“A Case Of You” by Joni Mitchell or “Wildflowers” by Tom Petty.

Sunday Lane Interview

I recently stumbled across Sunday while listening to One Tree Hill, where she had two songs featured in the season premier of the show. She is sure to catch the ear of many other listeners with her uniquely beautiful tone, carefree delivery and honest lyrics. Sunday was kind enough to take some time to answer a couple of questions regarding her music and upcoming projects...
For more information on Sunday and to hear more of her music, please check out http://sundaylane.com/
Check out her band, Thick as Thieves too! http://www.thievesmusic.com/
How would you say you developed your tone (it’s so beautiful by the way).
Well, thank you! It's been kind of trial and error process. I've never taken voice lessons, but my mom is a classical singer and has definitely helped me along the way. I think a lot of my tone has come from the artists I listen to, especially David Gray and Tegan & Sara.
What can people expect when they see you live? What would you like for them to take away?
If someone walked out of my concert, turned to their friend and said "wow, you can tell she means everything she sings, and she made me believe it too," I'd call that a success.
Who are some people that you have looked up to in the past in terms of live performance and stage presence?
I saw Lissie perform a year ago, and it was so inspiring! She's incredible. She's so real and honest. Not to mention, she has a killer voice.
You are currently in school, correct? How has it been juggling school and playing/creating music? Do they go hand-in-hand?
I'm actually taking this semester off and it has been WONDERFUL. I love school, and but I don't like having to compromise my education for my career. I'm currently working on three different projects as well as writing for a couple other artists, and it's been so nice not having to juggle that with school. Being able to put all of my creative energy towards my passion is just such a blessing.
When did you begin to fall in love with making music?
When I was seven years old, my dad gave me Elton John’s greatest hits CD. I remember running up to my room, putting it in my Walkman and just thinking “Oh, my goodness. I have to do this. I have to make music.” The only problem was, I hated going to piano lessons and my mom could never quite convince me to take voice lessons. I felt really frustrated because I loved music so much, but it just wasn’t clicking for some reason. When I learned how to play chords, and started writing songs at fifteen, it was one of those “aha!” moments. I’ve never questioned that making music, writing music, singing, performing, all of it is what I want to do until I’m old and grey.
How does the writing process normally pan out for you? Do you write continually, or are you more of a periodic writer?
I never force myself to write, but I find that I write about 5 or 6 songs a week. Something will spark an idea and the lyrics and music just kind of spill out of me. Writing is extremely therapeutic and I kind of get a high off of it, as weird as that sounds!
Tell me how "Reckless One" specifically came together...(beautiful, by the way…)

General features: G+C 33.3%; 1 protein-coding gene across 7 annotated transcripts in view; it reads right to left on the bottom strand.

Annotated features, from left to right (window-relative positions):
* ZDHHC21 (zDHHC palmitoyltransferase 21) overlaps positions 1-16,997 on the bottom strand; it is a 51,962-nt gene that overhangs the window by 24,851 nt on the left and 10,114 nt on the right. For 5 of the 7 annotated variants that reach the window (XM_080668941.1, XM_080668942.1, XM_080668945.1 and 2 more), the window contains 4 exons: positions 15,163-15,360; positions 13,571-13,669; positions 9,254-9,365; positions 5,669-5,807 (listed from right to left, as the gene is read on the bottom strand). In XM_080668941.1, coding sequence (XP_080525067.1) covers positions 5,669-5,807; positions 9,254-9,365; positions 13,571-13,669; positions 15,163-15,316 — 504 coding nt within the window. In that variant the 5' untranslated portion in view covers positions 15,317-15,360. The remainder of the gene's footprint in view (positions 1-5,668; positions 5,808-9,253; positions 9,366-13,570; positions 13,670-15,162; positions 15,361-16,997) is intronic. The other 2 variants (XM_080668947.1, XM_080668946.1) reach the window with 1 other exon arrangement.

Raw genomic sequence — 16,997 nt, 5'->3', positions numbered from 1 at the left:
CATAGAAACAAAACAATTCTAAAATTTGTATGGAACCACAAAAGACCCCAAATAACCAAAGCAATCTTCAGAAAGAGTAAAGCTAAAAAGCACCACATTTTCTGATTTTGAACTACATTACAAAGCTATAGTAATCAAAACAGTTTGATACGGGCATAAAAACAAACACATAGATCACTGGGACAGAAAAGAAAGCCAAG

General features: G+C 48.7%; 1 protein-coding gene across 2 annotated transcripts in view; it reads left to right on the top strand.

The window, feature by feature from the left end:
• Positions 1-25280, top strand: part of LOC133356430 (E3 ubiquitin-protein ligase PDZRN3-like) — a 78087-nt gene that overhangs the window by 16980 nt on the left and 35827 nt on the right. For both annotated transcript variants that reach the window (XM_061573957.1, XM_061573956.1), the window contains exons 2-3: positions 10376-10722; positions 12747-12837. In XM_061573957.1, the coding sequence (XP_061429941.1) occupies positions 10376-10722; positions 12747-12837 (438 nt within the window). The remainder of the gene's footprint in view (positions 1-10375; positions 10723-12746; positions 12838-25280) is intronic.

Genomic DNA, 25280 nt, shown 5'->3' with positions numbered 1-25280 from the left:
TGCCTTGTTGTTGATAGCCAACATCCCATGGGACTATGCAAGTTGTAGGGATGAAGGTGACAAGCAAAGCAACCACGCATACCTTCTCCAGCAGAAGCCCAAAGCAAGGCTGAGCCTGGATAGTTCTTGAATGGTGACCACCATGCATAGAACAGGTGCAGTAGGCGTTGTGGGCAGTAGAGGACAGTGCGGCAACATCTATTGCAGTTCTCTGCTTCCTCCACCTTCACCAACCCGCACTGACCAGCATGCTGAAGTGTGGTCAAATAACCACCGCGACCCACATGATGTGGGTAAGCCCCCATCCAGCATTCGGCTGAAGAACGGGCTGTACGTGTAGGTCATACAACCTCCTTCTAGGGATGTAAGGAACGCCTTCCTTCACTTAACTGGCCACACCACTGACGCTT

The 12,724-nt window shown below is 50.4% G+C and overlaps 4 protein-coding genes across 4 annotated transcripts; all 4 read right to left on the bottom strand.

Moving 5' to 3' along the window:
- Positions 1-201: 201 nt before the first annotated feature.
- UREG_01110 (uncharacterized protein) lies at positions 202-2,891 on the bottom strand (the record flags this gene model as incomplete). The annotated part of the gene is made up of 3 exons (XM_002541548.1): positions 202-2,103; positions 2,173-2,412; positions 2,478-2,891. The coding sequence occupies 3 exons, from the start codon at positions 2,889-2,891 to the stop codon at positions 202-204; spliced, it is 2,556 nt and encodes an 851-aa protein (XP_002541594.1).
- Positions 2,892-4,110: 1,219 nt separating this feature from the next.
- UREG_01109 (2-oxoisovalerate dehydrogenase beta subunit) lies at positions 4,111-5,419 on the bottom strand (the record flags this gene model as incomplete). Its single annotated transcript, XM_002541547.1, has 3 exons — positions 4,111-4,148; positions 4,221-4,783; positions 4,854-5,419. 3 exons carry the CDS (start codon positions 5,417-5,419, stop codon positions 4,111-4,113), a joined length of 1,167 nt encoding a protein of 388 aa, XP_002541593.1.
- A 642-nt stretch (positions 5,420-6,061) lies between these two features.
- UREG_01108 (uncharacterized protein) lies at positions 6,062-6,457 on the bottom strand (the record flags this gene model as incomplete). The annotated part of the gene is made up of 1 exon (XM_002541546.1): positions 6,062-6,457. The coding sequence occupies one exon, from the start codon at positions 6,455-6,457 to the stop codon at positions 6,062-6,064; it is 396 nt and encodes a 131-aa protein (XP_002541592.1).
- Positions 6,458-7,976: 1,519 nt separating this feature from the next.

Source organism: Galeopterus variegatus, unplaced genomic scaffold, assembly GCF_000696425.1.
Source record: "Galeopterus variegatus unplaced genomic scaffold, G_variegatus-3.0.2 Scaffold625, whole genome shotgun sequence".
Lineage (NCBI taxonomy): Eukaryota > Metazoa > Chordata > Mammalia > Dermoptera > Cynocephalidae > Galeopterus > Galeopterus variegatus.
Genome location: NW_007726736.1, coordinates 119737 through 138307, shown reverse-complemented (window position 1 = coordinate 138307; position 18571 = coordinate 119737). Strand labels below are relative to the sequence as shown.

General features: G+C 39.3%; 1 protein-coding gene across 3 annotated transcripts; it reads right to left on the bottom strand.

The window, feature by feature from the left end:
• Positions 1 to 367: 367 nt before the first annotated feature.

Thanks! I wrote that song in the bathroom of Gladstone’s in Malibu, CA. I was 18 and had just landed in California to attend Pepperdine. My parents and I were at dinner, and all of a sudden I recalled a (quite dramatic) text message that I had sent earlier that month to a heart breaker that said, “fine, you can be careful and I’ll be the reckless one.” I ran to the bathroom, and the melody just came to me. I sang it in my phone, and the rest is history!
Are you currently working on some new songs? If so, when can fans expect to hear them?
I am working on lots of songs! I’ve been writing, writing, writing! I’m currently working on three separate projects: my solo album, an album with a producer, and an EP with the band Thick as Thieves. The Thick as Thieves EP will come out the end of February, and my solo album will be released the second week of March. I’m so excited for everyone to hear it! It’s a full length, which is a bit daunting, but I definitely think it will be worth it!
Any advice for new D.I.Y. artists just starting out?
Don’t be afraid to take chances. Do find people who love and support you, because it is hard as hell sometimes to keep a positive mindset and you’ll need all the help you can get! Don’t take anything too seriously (whether it’s someone offering you an incredible opportunity or a bad review of your song). Do enjoy it. If you’re not doing this because you love it with all that you are then you’re in the wrong career.
How important is social networking/media for you?
Extremely! We live in a digital age. There’s no use fighting it, better to utilize it!
What kind of positives have you seen from having your music featured on shows like One Tree Hill? Have you had a chance to see the scenes featuring your songs? What was your first reaction?
My facebook fans, twitter followers, and YouTube subscribers all increased, which is great. One Tree Hill has such a loyal following, and I feel so blessed to be a small part of it! My reaction was, “Oh, wow. Oh my gosh! Sophia Bush totally just said my name! Aaaah!”
Are there any artists, or even specific albums that you are really into right now?
BON IVER! AAAAAH. He’s like all I’ve been listening to. If my headphones are in, there’s a 90% chance I’m listening to “Holocene.”
Any shows coming up?
My band Thick as Thieves has a show tomorrow (how’s that for soon? Ha) and I’ll have a CD release show in LA the second week of March. You should come!